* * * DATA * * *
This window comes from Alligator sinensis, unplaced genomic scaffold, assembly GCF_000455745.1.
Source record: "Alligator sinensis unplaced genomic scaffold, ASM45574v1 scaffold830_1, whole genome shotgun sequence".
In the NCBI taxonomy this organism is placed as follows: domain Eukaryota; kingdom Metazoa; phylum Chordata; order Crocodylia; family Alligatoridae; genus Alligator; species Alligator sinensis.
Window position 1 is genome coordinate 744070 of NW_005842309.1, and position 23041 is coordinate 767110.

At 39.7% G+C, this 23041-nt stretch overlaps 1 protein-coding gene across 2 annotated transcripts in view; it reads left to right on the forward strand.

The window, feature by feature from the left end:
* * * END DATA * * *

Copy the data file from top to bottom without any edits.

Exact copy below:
This window comes from Alligator sinensis, unplaced genomic scaffold, assembly GCF_000455745.1.
Source record: "Alligator sinensis unplaced genomic scaffold, ASM45574v1 scaffold830_1, whole genome shotgun sequence".
In the NCBI taxonomy this organism is placed as follows: domain Eukaryota; kingdom Metazoa; phylum Chordata; order Crocodylia; family Alligatoridae; genus Alligator; species Alligator sinensis.
Window position 1 is genome coordinate 744070 of NW_005842309.1, and position 23041 is coordinate 767110.

At 39.7% G+C, this 23041-nt stretch overlaps 1 protein-coding gene across 2 annotated transcripts in view; it reads left to right on the forward strand.

The window, feature by feature from the left end: